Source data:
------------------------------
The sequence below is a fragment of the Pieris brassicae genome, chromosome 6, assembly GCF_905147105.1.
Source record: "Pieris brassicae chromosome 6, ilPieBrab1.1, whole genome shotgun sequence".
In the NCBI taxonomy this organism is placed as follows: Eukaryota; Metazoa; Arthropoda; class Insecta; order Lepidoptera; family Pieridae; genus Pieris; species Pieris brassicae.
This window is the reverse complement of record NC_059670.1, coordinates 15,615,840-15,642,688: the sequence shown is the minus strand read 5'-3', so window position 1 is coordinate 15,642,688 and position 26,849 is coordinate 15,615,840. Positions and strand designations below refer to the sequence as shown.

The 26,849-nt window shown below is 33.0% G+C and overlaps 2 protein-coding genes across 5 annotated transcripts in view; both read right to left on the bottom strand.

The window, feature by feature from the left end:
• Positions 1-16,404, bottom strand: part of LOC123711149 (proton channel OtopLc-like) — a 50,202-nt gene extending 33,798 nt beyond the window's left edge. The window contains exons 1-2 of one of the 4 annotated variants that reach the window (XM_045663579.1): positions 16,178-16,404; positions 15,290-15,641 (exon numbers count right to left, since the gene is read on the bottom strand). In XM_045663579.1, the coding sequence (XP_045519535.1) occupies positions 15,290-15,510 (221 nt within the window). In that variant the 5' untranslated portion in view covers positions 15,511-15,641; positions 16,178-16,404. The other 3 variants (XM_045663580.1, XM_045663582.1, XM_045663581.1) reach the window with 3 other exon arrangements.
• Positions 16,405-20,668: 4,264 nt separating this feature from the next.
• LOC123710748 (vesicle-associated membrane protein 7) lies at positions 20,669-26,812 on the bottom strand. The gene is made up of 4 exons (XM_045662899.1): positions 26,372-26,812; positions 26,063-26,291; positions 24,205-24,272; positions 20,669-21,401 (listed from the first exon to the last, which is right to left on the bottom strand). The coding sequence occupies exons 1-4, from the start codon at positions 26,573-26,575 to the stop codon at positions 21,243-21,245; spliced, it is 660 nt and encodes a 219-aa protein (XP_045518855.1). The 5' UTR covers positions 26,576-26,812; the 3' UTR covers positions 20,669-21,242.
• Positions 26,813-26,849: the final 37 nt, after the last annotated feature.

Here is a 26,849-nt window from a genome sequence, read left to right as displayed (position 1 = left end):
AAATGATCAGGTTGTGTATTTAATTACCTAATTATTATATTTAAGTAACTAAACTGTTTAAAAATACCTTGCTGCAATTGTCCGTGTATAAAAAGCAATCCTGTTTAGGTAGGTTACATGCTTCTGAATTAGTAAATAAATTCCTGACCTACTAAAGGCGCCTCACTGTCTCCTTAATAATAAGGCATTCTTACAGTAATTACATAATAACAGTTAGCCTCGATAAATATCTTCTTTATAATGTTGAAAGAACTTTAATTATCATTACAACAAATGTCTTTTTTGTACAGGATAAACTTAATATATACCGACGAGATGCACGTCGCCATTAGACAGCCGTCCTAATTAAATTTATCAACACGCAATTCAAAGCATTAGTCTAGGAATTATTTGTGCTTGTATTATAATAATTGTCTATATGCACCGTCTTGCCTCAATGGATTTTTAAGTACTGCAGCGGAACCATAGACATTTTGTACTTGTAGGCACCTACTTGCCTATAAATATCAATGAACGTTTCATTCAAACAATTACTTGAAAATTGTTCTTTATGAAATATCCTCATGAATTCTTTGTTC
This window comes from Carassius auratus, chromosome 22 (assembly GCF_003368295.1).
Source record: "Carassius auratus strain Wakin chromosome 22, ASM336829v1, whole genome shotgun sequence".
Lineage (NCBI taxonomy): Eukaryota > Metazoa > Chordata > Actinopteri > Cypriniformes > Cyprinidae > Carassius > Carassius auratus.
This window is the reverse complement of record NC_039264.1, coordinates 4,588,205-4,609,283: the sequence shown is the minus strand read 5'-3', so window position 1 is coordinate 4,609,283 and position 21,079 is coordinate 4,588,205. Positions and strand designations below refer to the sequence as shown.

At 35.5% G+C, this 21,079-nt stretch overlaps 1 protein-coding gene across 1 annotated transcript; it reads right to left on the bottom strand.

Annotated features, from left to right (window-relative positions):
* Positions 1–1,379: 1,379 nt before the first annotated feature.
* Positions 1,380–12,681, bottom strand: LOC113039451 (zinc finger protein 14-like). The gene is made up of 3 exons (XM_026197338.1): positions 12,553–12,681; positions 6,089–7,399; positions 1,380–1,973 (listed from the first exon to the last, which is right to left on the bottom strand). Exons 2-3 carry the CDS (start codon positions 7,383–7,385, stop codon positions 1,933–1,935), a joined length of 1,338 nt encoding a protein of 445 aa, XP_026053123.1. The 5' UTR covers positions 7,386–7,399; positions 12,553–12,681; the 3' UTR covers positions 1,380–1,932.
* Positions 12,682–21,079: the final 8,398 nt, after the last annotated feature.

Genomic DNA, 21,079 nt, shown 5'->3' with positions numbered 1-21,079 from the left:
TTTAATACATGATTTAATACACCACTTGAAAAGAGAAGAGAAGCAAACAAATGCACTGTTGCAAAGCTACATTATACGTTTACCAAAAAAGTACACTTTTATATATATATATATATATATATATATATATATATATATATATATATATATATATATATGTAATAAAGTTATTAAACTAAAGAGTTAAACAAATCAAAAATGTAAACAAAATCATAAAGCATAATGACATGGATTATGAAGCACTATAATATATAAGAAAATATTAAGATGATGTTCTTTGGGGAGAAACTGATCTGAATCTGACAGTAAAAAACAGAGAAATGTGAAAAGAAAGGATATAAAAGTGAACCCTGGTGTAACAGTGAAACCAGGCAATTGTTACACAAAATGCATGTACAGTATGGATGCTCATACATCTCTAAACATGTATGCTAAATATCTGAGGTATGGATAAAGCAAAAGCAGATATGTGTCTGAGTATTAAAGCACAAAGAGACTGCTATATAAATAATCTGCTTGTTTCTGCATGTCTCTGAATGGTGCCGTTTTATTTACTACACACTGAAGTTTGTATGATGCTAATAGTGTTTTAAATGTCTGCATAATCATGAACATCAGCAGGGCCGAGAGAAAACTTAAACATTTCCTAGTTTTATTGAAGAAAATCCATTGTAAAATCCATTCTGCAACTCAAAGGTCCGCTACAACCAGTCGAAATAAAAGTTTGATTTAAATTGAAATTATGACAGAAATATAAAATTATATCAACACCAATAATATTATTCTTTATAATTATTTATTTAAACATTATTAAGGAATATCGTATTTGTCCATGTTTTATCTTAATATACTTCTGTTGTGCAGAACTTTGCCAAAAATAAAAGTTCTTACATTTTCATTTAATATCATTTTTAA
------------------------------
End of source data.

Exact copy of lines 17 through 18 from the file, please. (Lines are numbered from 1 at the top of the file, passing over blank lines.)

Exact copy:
At 35.5% G+C, this 21,079-nt stretch overlaps 1 protein-coding gene across 1 annotated transcript; it reads right to left on the bottom strand.

Annotated features, from left to right (window-relative positions):